I’m talking about glycogen weight, or water weight as some of us know it by. Most of us have heard: “That’s just water weight you’re losing, none of is really fat,” or “You’re sweating out the water weight, it’ll just come right back.” These words may have been discouraging to hear when we’re sweating out brains out running or doing some other types of cardio. But there’s truth to them.
For most of us, our muscles prefer to use glycogen as fuel for our activities. Our brain, as a matter of fact, uses up the most glycogen per unit weight. So when we engage in physical activity with glycogen filled muscles, our bodies will tap into those stores for fuel.
When we losing water weight, we’re using up our glycogen stores. It’s known as water weight because glycogen binds to water molecules and fills up our muscles. So when we’re depleted of glycogen, our body tend to look “flatter” and not as “filled out” as it would be with full glycogen stores.
So basically, we gain weight when we fill up on glycogen stores and lose weight when we empty them through exercise or other means. So how do we fill up on glycogen stores? Simply put, any food that we consume that turns to glucose contributes to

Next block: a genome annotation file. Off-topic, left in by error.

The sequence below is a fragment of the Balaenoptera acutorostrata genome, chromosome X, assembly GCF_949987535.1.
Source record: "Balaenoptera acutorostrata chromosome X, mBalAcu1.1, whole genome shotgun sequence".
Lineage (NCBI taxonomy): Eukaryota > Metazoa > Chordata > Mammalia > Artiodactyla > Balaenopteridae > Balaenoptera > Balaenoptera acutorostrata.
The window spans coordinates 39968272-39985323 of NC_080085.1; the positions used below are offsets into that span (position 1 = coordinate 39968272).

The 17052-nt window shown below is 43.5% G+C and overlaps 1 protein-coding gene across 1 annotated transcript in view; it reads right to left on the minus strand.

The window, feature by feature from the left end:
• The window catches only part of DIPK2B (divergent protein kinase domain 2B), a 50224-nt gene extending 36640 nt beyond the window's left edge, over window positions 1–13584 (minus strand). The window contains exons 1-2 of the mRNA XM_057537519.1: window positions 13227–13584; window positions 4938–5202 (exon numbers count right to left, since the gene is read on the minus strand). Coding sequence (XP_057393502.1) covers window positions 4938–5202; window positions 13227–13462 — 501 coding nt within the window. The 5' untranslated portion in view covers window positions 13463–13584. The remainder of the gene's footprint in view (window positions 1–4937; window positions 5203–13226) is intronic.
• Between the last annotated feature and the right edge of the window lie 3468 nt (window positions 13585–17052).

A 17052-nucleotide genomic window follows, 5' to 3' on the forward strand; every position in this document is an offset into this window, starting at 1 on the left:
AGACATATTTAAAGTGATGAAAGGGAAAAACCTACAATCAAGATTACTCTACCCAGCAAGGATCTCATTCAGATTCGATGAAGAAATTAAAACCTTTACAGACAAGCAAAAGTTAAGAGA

storage of glycogen. We fill up on glycogen the fastest when we consume carbohydrates. I will be writing about this more in depth in a future article including processes like glucogenesis and gluconeogenesis.
A lot if us consume carbohydrates on a regular basis. This is something that not many of us pay close attention to. But for those of us that are physically active, consuming carbohydrates on a regular basis can make it hard to get your actual weight. Between the time you eat your carbohydrates and your next workout, you’ll be a bit heavier with additional glycogen in your muscles. After a workout, your stores may be partially or completely depleted, so you’ll weigh less than before the workout.
This is the reason why one common piece of advice for athletes is to consume carbohydrates post-workout to replenish their glycogen stores. But this is advice for those that are active and expected to deplete their glycogen stores regularly.
So if we recently ate a high carb meal or are regularly eating carbohydrates, just know that some of our weight will be glycogen storage, which is simply fuel for our muscles that can be used up later.
So glycogen storage weight, or water weight, is not “permanent” weight. They can easily be depleted and replenished. Weight fluctuations based on this alone is not something to worry about. However, eating addition carbohydrate when our glycogen stores are full will lead to unwanted weight gain in the form of body fat. Speaking of which, let’s look into the details of body fat and how we can differentiate it from the number on the scale.